The Greek Cypriots were first to subject the plan to the judgment of public opinion. In a poll commissioned by the Politis newspaper one day (!) after the presentation of plan, 52 per cent said no to further negotiations on the basis of Annan's proposals. 28 per cent said they approved while 20 per cent said that they either did not know or would not give an answer. In a second poll a week later, opposition had increased to 64 per cent.

When the Turkish Cypriots pollsters finally caught up with their Greek Cypriot counterparts, their results showed that Annan's plan had fared somewhat better north of the green line. A poll commissioned by the Ortam newspaper indicated that three weeks after its presentation 52 per cent of the Turkish Cypriots approved of the plan. 40 per cent said that they would vote no in a referendum while 9 per cent were undecided. A third Greek Cypriot poll carried out at the same time showed that the opposition had diminished somewhat: 59 per cent now said that they would vote no.

Meanwhile rejectionists on both sides, usually the more vocal, started to get mobilized. Displaced people unhappy with the prospect of being denied the right of return or with the amount of compensation that could be expected for property left behind, farmers about to lose the land they have been toiling, inhabitants of villages scheduled for 'relocation', made up the backbone of a predictable rejectionist lobby. While Turkish Cypriot sceptics were somewhat subdued by a perceived lack of alternatives to what the Annan plan offered, Greek Cypriot rejectionists, supported also by the influential Greek Orthodox Church, were the more vocal.

Most impressive among the expressions of support for the peace process was a "pro-settlement, pro-EU-membership" rally in northern (Turkish Cypriot) Nicosia on 27 November. Organised by the chamber of commerce, trade unions and other NGOs, the rally &endash; unrivalled in the Greek Cypriot south &endash; attracted 10.000&endash;15.000 people. In the meantime, however, plans were underway among the "Annan-plan-rejectionist" faction of Turkish Cypriot civil society to hold a protest rally (on 10 December) under the banner "Yes to Peace, No to This Plan".

In a rare example of a joint interethnic response, a group of academics from both sides produced a statement welcoming Annan's proposals as something that could lead to «a balanced solution». However, initial reactions indicated that advocates of the plan would indeed face an uphill struggle on both sides in order to secure the popular endorsement envisaged as the climax in Annan's settlement schedule, an example with precedents elsewhere.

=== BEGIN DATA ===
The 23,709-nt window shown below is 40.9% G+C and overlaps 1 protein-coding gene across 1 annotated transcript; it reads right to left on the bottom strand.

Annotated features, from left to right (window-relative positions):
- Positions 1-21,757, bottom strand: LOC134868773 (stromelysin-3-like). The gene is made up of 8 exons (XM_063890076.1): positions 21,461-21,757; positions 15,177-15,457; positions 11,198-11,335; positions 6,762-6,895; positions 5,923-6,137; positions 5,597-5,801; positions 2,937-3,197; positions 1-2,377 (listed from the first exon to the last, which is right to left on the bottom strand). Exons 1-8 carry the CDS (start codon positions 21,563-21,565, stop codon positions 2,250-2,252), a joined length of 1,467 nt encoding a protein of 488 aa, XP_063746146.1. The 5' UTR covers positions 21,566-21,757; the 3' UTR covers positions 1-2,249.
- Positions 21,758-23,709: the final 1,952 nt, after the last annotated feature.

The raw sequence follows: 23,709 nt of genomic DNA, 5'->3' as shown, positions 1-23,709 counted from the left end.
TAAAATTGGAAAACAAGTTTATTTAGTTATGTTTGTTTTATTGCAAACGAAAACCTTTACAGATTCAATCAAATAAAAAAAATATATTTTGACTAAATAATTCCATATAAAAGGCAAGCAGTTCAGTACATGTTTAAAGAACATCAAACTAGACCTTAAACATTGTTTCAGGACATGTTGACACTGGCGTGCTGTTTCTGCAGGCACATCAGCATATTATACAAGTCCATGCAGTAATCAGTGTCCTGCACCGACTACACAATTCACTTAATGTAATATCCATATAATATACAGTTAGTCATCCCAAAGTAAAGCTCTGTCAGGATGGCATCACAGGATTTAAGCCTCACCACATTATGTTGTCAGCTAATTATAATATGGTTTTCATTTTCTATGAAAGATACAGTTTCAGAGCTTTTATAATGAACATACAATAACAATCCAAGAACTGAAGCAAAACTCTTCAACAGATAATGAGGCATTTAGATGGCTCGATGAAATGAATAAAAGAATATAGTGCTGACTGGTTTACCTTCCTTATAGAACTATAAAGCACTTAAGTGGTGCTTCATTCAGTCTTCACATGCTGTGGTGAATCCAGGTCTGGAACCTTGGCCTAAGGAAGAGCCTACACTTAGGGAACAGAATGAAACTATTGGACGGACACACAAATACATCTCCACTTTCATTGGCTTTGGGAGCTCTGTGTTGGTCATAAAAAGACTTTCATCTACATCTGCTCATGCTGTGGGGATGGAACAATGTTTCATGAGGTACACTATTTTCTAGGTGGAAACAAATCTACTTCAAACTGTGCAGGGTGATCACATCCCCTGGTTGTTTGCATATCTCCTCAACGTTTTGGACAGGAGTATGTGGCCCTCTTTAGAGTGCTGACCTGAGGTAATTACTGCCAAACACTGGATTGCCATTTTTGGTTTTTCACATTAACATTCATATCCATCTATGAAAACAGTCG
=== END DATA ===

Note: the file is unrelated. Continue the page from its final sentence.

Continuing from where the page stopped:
Popular endorsement of peace agreements has increasingly been accepted as a crucial element of a peace process. Not only does such endorsement confer popular legitimacy on an agreement reached by political leaders by providing an avenue for expression of consent by those who are to live with it. The requirement of public consent is also believed to have a healthy moderating effect on the preceding peace negotiations. The prospect of having to submit the end-product of negotiation to the public, forces the parties to take also the other side's concerns seriously. Passing the test of public opinion becomes a common interest.

As recent peace processes show, popular endorsement can take several forms. In Northern Ireland, for example, the 1998 Belfast agreement negotiated in (almost) all-party negotiations and signed on Good Friday, was put to the people in a referendum six weeks later.

In an era where conflicts within states are far more numerous than conflicts between states, transition to peace is often accompanied by a simultaneous transition to democracy (South Africa, Mozambique, El Salvador, Guatemala, Cambodia, etc). In such cases, the new state of affairs is endorsed by the people indirectly, by the means of elections to new political institutions.

Irrespectively of the mechanism, however, the outcome has rarely &endash; if ever &endash; been predetermined. Even in favourable circumstances, people's approval generally requires some amount of persuasion.

So, for example, was the yes vote in the Northern Irish referendum preceded by an intensive lobby campaign where the political parties who were signatory to the agreement, together with the British and Irish governments, the Clinton administration, different local interest groups, civil society organisations, and the media. etc.. took it upon themselves to 'sell' the agreement to the public. With only one week to go, opinion polls indicated that the agreement would barely pass the test: 51 per cent said that they were going to vote yes, 24 per cent said no and 24 were still undecided. The campaign was intensified and at the end of the day 71.1 per cent voted in favour of the agreement.